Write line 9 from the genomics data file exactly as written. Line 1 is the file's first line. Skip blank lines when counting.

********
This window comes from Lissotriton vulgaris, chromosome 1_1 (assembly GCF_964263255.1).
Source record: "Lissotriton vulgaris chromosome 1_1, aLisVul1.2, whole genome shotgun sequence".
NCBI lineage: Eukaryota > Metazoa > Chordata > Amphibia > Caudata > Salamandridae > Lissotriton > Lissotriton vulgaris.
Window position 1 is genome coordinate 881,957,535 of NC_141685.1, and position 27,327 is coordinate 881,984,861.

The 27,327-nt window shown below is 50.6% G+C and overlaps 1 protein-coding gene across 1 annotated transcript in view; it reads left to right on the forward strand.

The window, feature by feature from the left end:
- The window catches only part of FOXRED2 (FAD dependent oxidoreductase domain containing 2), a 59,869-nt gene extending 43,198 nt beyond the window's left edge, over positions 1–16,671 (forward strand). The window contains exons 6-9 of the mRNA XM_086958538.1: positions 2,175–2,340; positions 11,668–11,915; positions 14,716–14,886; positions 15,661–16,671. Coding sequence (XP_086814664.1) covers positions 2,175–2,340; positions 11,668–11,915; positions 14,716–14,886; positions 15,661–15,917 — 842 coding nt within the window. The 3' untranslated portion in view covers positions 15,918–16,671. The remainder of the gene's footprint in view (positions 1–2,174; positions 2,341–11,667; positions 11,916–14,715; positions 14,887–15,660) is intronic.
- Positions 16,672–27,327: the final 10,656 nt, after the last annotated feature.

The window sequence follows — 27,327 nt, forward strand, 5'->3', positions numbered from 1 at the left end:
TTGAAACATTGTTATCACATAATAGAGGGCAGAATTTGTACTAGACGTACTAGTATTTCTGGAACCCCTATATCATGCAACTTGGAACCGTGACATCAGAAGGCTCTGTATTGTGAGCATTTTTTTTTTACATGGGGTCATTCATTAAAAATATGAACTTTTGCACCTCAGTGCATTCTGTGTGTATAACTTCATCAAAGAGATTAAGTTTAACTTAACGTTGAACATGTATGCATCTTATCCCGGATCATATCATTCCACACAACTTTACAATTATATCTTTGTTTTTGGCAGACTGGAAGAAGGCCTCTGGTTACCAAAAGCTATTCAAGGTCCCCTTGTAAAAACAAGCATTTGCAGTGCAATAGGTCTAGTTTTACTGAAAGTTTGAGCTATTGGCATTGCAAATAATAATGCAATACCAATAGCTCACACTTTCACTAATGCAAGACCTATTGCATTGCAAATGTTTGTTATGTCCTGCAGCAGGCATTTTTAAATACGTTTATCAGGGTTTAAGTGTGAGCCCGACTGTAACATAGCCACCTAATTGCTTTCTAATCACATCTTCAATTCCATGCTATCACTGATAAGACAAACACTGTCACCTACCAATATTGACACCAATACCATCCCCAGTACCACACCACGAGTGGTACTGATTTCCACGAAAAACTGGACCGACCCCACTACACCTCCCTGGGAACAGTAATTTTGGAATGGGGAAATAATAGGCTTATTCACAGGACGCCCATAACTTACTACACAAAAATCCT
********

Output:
The window sequence follows — 27,327 nt, forward strand, 5'->3', positions numbered from 1 at the left end: